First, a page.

Barr edges out Dem Amy McGrath in top Kentucky House race

Barr edges out Dem Amy McGrath in top Kentucky House race
© Greg Nash

Rep. Andy BarrGarland (Andy) Hale BarrDying on the track: Horse racing is at a crossroads On The Money: House chairman issues subpoenas for Trump's tax returns | Trump touts trade talks as China, US fail to reach deal | Five things to know about Trump's trade war with China | GOP offers support for Trump on tariffs GOP offers support for Trump on China tariffs MORE (R-Ky.) is projected to win reelection to Kentucky’s 6th District, fending off a strong challenge by Democrats in one of the most hotly contested House races this cycle.

Barr beat back a tough challenge from Democrat Amy McGrath, a former fighter pilot, in the suburban Lexington district. The Associated Press called the race with 94 percent of precincts reporting, with Barr at 50.9 percent and McGrath 47.9 percent.

It's a big victory for Republicans who are seeking to limit their losses as they fight to hold onto their House majority and protect suburban districts that have trended away from the party since President TrumpDonald John TrumpTrump rips Dems' demands, impeachment talk: 'Witch Hunt continues!' Nevada Senate passes bill that would give Electoral College votes to winner of national popular vote The Hill's Morning Report - Pelosi remains firm despite new impeachment push MORE's election.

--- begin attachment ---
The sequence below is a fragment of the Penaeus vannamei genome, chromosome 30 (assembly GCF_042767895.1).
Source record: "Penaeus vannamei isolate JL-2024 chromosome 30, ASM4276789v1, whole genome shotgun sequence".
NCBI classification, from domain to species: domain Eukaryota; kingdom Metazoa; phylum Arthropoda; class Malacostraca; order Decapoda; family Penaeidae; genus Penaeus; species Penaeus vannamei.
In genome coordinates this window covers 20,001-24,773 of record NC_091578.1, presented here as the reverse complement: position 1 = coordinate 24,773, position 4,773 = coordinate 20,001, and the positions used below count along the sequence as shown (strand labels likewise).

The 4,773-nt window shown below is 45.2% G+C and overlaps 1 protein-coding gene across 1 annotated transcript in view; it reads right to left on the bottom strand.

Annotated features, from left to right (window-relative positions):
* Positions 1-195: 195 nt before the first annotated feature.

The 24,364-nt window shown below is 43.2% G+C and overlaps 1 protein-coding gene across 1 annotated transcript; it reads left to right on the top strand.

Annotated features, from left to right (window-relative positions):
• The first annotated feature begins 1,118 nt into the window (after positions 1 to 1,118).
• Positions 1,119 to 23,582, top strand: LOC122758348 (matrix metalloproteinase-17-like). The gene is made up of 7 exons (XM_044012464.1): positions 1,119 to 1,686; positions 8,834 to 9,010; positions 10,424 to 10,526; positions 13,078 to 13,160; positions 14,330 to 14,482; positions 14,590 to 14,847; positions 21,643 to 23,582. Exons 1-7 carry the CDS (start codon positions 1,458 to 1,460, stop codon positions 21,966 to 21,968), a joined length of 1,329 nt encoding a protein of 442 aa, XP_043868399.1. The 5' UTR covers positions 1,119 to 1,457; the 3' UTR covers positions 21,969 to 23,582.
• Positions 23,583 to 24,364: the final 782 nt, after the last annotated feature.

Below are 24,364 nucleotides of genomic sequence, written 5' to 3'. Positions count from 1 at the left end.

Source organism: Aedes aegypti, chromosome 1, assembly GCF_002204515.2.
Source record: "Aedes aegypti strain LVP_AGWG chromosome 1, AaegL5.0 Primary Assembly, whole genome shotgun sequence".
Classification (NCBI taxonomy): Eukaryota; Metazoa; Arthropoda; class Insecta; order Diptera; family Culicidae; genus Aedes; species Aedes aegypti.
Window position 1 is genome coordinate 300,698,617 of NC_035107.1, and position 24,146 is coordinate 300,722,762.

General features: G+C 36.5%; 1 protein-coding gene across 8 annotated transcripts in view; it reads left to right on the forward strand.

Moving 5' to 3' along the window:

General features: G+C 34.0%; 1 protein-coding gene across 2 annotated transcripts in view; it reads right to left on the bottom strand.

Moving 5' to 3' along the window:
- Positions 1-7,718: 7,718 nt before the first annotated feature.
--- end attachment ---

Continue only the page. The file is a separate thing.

Democrats felt more bullish about this red district because of McGrath's candidacy. McGrath burst onto the scene with a viral announcement video and was one of the top Democratic fundraisers of the cycle.

While Trump carried the 6th District by more than 15 points in 2016, the seat became one of the most competitive House battlegrounds in the midterms.

Democrats, who’ve been buoyed by enthusiasm this cycle, were hoping to also sweep some reach districts and expand the House battlefield. While it's a setback for Democrats, they didn't need to flip Kentucky's 6th District for a potential House takeover.

Barr positioned himself as a close ally of the president, who stumped for the congressman in the final days of the midterms.

McGrath, who defeated a primary opponent recruited by national Democrats, campaigned as a political outsider who vowed to reject the partisanship of Washington.

Updated at 9:02 p.m.